Financial roll - ups and analysis
Human Capital
Common
Some Shared
Independent
Systems
Common
Common
Different
Enabling Processes
Centralized
Centralized
Decentralized

Executive management must clarify the Corporate Strategy, making it clear to all constituents how each business unit relates to the enterprise. Further, when a Federated or Holding corporate strategy is employed, specific goals must be set for levels of sharing, commonality, and centralization. Such goals establish high-level requirements for Business and Operational Strategies at the Corporate and Operating Unit levels. With all three strategy layers in hand, enabling organizations such as IT, Finance, and Human Resources can build supporting operational and organizational strategies.

Information Technology Management Implications

IT must take a leading role to bring Business and Operational Strategies to a level of detail that enables action. Specifically, IT should take the lead in defining the business capabilities necessary to realize the strategies and requirements for the automated systems that will optimize business processes. IT must also provide an actionable architecture complete with guiding principles to harmonize the different needs of the various Operating Units.

The three corporate strategy choices are best supported by architectures that are somewhat different. The critical consideration is data flow. Make linkages between systems only where data must flow across the enterprise. Make each linkage once and make it adaptable.

Many components and suppliers can be shared. To do so in a coordinated manner lowers total cost of acquisition and ownership and affords the potential for re-use and multiple deployments of single solutions (e.g., single router supplier, single e-mail system).

Each choice around corporate strategy suggests but does not imply its own IT organization structure. Centralized, Distributed, Centers of Excellence, and Shared Services organizational structures can work for any of the Corporate Strategies. Organizational structure is driven by corporate management, measurement and decision-making practices more so than by the Corporate Strategy. IT organization structure must be flexible (capable of supporting multiple models at once) and adaptable to support business unit level volatility .

Architecture Impacts

  1. The Integrated corporate strategy choice demands a highly integrated architecture realized on a single infrastructure with integrated applications.

  2. The Federated corporate strategy choice is best supported by linking infrastructure and applications at points where data is shared.

  3. The Holding Company corporate strategy choice will be served similarly to the Federated model with fewer linkage points and higher tolerance for slow propagation of data across the enterprise.

  4. An enterprise-wide information technology architecture has equal value for all three alternatives. It sets integration standards and it establishes local standards as well.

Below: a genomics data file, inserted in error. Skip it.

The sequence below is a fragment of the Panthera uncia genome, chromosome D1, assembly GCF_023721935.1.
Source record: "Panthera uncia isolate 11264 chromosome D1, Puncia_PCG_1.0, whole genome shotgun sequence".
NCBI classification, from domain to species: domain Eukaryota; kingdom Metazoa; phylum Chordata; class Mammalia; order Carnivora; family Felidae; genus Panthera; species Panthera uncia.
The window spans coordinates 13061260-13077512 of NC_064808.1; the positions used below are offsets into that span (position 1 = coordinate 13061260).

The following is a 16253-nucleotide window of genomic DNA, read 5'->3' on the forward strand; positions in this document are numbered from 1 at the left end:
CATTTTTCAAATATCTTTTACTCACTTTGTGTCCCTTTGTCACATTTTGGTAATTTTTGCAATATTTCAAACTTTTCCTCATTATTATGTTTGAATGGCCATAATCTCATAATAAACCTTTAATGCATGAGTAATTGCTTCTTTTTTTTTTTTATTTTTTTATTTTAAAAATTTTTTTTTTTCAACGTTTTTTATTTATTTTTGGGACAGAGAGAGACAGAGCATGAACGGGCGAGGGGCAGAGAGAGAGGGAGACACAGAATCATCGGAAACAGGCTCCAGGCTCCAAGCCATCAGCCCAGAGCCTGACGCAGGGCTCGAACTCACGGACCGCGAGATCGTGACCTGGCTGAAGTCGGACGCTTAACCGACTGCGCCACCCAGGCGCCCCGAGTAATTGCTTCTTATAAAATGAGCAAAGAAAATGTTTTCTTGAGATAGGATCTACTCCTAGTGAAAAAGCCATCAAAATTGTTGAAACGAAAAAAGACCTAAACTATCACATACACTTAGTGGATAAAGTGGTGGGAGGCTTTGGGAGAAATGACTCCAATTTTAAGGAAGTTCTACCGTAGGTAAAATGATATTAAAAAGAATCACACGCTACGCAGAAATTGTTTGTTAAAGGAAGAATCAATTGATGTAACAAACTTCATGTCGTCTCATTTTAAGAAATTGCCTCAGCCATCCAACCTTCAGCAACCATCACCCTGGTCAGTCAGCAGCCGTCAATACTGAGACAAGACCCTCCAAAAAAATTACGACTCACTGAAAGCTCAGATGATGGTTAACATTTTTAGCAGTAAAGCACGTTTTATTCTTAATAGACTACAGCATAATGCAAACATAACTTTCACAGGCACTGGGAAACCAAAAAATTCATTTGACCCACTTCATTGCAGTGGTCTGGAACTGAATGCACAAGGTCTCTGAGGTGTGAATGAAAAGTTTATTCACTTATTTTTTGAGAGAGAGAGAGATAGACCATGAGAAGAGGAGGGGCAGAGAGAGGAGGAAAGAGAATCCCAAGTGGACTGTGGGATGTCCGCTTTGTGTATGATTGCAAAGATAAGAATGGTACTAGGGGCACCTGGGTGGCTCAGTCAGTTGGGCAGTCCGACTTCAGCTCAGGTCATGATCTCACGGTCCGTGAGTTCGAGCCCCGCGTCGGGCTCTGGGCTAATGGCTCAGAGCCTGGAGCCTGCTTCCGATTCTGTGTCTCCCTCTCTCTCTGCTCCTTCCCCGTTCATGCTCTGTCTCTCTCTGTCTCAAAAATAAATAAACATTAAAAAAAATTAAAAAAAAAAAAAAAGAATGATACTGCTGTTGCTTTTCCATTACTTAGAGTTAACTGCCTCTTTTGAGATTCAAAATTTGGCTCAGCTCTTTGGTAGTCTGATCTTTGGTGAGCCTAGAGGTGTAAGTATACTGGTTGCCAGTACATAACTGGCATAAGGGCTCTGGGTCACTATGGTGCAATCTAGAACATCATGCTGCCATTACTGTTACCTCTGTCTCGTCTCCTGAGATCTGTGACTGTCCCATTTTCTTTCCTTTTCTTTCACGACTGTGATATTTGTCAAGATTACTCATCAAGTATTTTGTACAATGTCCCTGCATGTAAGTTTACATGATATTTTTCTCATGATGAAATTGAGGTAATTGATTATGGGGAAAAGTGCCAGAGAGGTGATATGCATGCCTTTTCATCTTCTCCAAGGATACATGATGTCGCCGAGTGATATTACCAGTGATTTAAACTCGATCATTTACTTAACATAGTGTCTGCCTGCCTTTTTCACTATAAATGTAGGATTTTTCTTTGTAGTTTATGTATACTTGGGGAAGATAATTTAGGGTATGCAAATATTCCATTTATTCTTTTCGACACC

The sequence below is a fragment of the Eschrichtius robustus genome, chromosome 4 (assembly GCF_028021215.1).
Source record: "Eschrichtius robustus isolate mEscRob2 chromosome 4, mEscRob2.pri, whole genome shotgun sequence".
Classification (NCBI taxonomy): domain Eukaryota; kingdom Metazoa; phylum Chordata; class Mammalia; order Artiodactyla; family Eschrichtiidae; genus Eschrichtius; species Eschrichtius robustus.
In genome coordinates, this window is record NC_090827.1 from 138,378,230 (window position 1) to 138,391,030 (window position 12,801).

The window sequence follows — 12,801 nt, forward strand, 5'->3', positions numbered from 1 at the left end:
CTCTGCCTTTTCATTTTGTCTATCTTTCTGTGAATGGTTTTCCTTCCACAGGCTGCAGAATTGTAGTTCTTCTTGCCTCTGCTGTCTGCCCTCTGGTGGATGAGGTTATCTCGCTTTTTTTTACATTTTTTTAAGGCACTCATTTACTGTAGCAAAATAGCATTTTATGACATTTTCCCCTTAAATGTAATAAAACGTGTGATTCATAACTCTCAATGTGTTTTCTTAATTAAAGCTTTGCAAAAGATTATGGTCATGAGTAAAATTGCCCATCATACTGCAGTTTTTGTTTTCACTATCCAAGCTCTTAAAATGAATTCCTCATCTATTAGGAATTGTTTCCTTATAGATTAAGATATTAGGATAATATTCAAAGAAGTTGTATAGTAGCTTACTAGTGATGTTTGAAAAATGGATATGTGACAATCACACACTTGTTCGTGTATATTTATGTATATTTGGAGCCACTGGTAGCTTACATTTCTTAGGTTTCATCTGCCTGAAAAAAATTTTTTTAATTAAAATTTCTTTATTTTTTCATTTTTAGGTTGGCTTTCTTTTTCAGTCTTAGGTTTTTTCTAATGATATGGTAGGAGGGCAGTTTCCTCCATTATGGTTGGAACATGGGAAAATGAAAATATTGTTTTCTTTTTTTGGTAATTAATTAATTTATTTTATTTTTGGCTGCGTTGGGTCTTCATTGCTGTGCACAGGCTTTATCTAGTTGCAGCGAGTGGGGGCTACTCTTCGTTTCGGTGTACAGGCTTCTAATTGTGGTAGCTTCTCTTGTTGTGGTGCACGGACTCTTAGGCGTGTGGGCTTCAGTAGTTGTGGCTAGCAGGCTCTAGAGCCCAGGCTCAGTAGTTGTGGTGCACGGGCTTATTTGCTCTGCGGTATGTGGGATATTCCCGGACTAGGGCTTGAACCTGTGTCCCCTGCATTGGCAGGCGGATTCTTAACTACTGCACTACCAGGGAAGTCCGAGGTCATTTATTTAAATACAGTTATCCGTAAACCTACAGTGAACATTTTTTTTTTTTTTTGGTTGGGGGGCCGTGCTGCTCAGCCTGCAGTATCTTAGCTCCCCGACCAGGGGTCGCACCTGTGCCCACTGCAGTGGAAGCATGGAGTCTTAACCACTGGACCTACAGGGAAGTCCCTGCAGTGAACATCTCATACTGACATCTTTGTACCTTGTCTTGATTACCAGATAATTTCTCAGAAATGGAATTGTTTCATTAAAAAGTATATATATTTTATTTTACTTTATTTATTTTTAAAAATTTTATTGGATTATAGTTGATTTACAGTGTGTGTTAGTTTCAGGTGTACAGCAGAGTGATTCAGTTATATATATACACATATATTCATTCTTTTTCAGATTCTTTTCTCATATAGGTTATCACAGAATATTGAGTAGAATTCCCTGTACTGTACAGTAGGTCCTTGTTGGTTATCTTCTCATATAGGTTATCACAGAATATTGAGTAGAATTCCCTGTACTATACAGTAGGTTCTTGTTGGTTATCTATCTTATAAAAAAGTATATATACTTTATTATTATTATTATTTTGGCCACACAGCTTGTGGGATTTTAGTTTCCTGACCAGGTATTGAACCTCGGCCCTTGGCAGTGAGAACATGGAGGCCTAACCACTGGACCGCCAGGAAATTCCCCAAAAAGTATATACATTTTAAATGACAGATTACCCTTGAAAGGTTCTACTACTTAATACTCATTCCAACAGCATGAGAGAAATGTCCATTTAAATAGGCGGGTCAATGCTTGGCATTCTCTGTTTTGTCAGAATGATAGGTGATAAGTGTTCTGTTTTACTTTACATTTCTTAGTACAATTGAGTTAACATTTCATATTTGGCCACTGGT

5. The process used to design enterprise-wide technology architecture is similar for all models. However, care must be taken to avoid imposing excessive cost on small operations and limited scalability on larger ones.

Business Management Response

  1. Be clear on which Corporate Strategy alternative you want to run the company.

  2. Establish and articulate Business and Operational Strategies in terms that are actionable. State the strategies in terms of the capabilities that are needed and the value of having such capabilities.

  3. Prioritize the delivery of capabilities to the enterprise.

  4. Hold managers accountable for the delivery of capabilities to the enterprise and compliance with corporate standards.

  5. Integrate Business and IT Planning. Focus on speed over breadth and breadth over depth.

  6. If your business will experience frequent change drivers (e.g., deregulation, new competitive threats, new opportunities), speed up the IT planning cycle to match the business (typically 3 month cycles).

  7. Insist on a disciplined project prioritization process.

Information Technology Management Response

  1. Be clear about the corporate strategy and build IT Architecture Design capabilities within your organization.

  2. Establish an IT Governance process.

  3. Lead the effort to translate business strategy directly to IT Architecture and Infrastructure.

  4. Accelerate IT delivery capabilities through standards and common infrastructure.

  5. Map every IT initiative to a business initiative and the strategic objective that it supports.

  6. Let delivery of capabilities drive the IT agenda.

  7. Focus on the Infrastructure first. It is the platform for future development and it drives recurring cost.

 
comments powered by Disqus

Recent Searches
A B C D E F G H I J K L M N O P Q R S T U V W X Y Z Others

©2014 Technology Evaluation Centers Inc. All rights reserved.